I think maybe the worst part of being a step-parent, with no biological kids of my own, is my delusion that I have a blood-bond with a child that leaves no doubt that this is a false impression.
I don’t bother making the “step-kid” distinction very often (usually only when someone looks puzzled as to how I managed to acquire a 13 year old daughter while appearing in my teens myself. I am, in fact, in my late 20’s and technically could be her mom…if I had pulled a Lorelai*). We’ve been told we look alike, share mannerisms, we have long lanky bodies and often finish each others sentences. Whether we are home or out and about, to me they are simply my son and daughter.
But to them, I am always their step-mom. As it should be.
Nothing could have prepared me for this season of my life. I read books (my favorite: Becoming a Step-Mother with Humor and Grace), had counseling, and read through support forums online (whatever you do, don’t read through the support forums online. They are horror stories.). But the reality of being completely invested in a child’s life, and having no real control of their day-to-day disciplines and routines, is a hard one to swallow. Don’t get me wrong, Travis wants my opinion and asks for it often, but the bottom line comes down to what he and their mother decide, and that is what we execute.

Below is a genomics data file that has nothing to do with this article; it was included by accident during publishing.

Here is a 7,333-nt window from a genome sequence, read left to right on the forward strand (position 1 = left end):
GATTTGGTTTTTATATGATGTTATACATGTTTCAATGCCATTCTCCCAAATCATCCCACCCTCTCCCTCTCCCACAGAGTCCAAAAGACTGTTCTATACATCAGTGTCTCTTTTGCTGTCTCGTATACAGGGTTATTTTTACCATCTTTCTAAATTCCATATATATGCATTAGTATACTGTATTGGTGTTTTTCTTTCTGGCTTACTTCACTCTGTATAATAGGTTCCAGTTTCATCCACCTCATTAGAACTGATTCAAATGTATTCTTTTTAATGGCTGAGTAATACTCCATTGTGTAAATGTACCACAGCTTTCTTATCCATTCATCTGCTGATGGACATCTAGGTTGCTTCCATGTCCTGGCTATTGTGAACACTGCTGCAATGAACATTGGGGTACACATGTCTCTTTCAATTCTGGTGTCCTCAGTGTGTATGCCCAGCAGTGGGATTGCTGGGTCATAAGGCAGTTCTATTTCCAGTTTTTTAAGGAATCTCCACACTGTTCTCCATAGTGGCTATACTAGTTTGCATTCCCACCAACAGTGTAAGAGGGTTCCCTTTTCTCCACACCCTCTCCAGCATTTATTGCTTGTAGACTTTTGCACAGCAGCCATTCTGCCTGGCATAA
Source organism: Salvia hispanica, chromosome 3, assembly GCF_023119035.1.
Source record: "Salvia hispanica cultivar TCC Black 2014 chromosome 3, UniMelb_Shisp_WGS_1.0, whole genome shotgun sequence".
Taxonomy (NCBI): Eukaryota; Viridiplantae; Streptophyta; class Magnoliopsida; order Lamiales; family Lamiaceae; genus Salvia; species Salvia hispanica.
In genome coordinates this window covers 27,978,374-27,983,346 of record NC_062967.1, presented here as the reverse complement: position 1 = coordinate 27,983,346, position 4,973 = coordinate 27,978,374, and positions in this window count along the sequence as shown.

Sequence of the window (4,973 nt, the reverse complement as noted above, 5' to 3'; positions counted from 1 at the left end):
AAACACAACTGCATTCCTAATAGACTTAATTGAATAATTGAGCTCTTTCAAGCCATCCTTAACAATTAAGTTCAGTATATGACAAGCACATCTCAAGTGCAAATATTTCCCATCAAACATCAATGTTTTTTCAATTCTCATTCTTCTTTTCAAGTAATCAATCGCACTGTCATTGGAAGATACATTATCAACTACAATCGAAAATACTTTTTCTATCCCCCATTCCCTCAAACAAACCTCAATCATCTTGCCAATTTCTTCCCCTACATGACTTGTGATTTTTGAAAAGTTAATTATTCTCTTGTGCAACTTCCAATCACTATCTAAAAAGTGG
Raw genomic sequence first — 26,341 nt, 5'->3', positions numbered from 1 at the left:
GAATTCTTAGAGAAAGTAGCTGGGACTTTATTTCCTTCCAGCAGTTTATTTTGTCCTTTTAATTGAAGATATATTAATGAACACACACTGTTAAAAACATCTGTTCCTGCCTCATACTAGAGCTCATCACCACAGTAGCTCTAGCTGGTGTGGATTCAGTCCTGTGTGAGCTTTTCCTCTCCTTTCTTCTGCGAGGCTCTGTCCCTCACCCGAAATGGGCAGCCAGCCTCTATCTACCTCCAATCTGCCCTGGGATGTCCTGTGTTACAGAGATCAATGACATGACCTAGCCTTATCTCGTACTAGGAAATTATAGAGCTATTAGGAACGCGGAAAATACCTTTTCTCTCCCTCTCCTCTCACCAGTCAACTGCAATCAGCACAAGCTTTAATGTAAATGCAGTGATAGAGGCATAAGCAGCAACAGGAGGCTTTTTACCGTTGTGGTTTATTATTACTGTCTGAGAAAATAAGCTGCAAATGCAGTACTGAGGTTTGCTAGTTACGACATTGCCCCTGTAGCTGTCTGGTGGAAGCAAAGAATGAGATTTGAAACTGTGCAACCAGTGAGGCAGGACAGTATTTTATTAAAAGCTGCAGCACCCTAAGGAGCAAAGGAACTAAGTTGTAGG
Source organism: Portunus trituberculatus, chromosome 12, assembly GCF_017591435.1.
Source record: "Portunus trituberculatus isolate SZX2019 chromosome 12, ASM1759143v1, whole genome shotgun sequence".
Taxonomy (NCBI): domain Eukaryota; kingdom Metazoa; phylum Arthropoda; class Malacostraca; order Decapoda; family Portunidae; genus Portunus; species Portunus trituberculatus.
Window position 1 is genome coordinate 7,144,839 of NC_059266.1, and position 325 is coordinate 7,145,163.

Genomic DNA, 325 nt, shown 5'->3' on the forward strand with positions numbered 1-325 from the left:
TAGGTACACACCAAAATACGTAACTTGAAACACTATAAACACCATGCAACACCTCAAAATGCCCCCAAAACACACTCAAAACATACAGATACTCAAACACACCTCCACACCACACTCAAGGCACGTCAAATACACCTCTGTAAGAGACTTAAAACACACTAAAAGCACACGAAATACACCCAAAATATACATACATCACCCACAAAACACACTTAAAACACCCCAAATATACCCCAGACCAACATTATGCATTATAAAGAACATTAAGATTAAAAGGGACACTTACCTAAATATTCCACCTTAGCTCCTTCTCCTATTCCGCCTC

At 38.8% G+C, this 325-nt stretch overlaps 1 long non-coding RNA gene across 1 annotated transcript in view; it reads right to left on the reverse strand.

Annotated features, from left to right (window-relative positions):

This week in particular, we’ve all grabbed hands and run head first into a brick wall called “the teenage years.” I feel like I’m on the ground with little birds circling my head.
But, there are also small victories. Moments where we bond over music or Duck Dynasty. Moments where we meet as a family and talk about values. There are ‘I Love You’s’ exchanged with no hesitation, and hugs given, and cuddling on the couch. I pack lunches and help with homework, tutor Algebra and look up video game cheat codes. I dig poop out of underwear when there are accidents, and I bring forgotten homework to their mom’s when it’s left at our house. I bandage scraped knees and offer perspective when kids at school are cruel. I pray for them everyday.
My kids call me Gilly, and I’m not even sure how it happened, but it stuck. And while I will never be their mom, no one else will ever be their Gilly.
That’s a good feeling.